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IOM report addresses global problem of poor-quality drugs


 

FROM THE INSTITUTE OF MEDICINE

Falsified and substandard drugs are a global public health threat that needs to be addressed cooperatively by governments, manufacturers, and other health organizations, according to an Institute of Medicine report issued Feb. 13.

This is "a grave public health problem because [falsified and substandard drugs] are ineffective, promote drug resistance, and even cause severe illness and death, particularly in developing countries where they regularly flood the market," chair of the report committee, Lawrence Gostin, O’Neill Professor of Global Health Law, Georgetown University Law Center in Washington, said in a statement.

"Given the international nature of modern manufacturing and trade, every nation has a stake and a role to play in ensuring the production and sale of high-quality medications," he said.

The IOM committee is calling on the World Health Organization, other international organizations, governments, and stakeholders to collaborate on "a global code of practice, build national regulatory capabilities, and promote international cooperation."

The committee was convened by the IOM at the request of the Food and Drug Administration. In a statement, Commissioner Margaret A. Hamburg noted that the FDA is transforming from a "predominantly domestically focused agency to one that is fully prepared to help ensure product safety and quality within a globalized world," and that many of the recommendations in the IOM report are already underway, including having a presence in 12 countries in seven regions of the world.

Quite simply, the first thing that needs to be done, according to the report, is for the World Health Assembly to adopt consistent definitions, using "substandard" to describe drugs that do not meet pharmacopeia or manufacturer specifications, and "falsified" for those products with a "false representation" of identity and/or source.

To avoid confusion, the report recommends against using the term counterfeit, which, although widely used to refer to drugs that do not contain what they claim to, has a narrow legal definition related to infringement of registered trademarks.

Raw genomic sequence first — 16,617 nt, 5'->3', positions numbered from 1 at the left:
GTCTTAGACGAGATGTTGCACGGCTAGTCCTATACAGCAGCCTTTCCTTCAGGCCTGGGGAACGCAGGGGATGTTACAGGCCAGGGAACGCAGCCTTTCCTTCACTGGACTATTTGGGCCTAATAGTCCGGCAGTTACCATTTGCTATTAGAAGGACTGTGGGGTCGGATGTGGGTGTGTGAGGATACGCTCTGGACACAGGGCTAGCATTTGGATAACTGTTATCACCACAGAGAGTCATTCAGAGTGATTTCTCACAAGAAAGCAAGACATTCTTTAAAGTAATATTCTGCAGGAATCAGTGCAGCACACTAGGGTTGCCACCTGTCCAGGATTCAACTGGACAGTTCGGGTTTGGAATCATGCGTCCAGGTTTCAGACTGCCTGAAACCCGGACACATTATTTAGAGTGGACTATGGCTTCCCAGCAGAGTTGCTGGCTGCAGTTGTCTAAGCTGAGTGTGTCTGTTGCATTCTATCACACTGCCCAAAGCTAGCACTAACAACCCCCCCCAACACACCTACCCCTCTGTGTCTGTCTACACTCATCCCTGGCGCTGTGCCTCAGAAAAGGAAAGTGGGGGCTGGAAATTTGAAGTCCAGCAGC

Available in street markets, unregulated websites, and other unreliable sources, falsified and substandard drugs cause problems ranging from a lack of a therapeutic effect and resistance to antimalarial and tuberculosis treatments to frank poisoning.

While it is difficult to quantify the magnitude of the problem, the report cites some data, including the finding by 25 major pharmaceutical companies that in 2011, falsified or substandard drugs were sold in at least 124 countries. And although poorer countries are disproportionately affected, richer countries are impacted too. The report specifically cites the recent case of the Massachusetts compounding company that produced contaminated injectable steroid products, which caused many cases of meningitis, including 44 cases that were fatal in a 5-month period.

"Lack of clarity about the relative authority of the FDA and state pharmacy councils to regulate compounding pharmacies contributed to the outbreak," the report noted.

Another key recommendation: Establish in the United States a mandatory drug tracking system, and strengthen the requirements for licensing medication wholesalers. The report describes secondary wholesalers as the "weakest point" in the U.S. drug distribution chain. The latter should include the requirement that state licensing boards in the United States only license wholesalers that meet accreditation standards of the National Association of Boards of Pharmacy (NABP), and that the FDA and state licensing boards establish a public database with information on wholesalers with revoked or suspended licenses.

To facilitate the changes, Congress should authorize and fund the FDA to create a mandatory "track and trace system" using unique product serial numbers to track packages of medications from the factory to the consumer, according to the report.

The IOM committee also recommended better training for pharmacy staff in developing countries and improved communication and training programs to educate health care workers and consumers about poor-quality medications and how to report suspected cases.

Funding from international investment agencies should be used to help pharmaceutical manufacturers upgrade to international standards, and for governments in low- and middle-income countries to help their regulatory agencies comply with international manufacturing and quality control standards.

The study was supported by a contract between the National Academy of Sciences and the FDA.

e.mechcatie@elsevier.com

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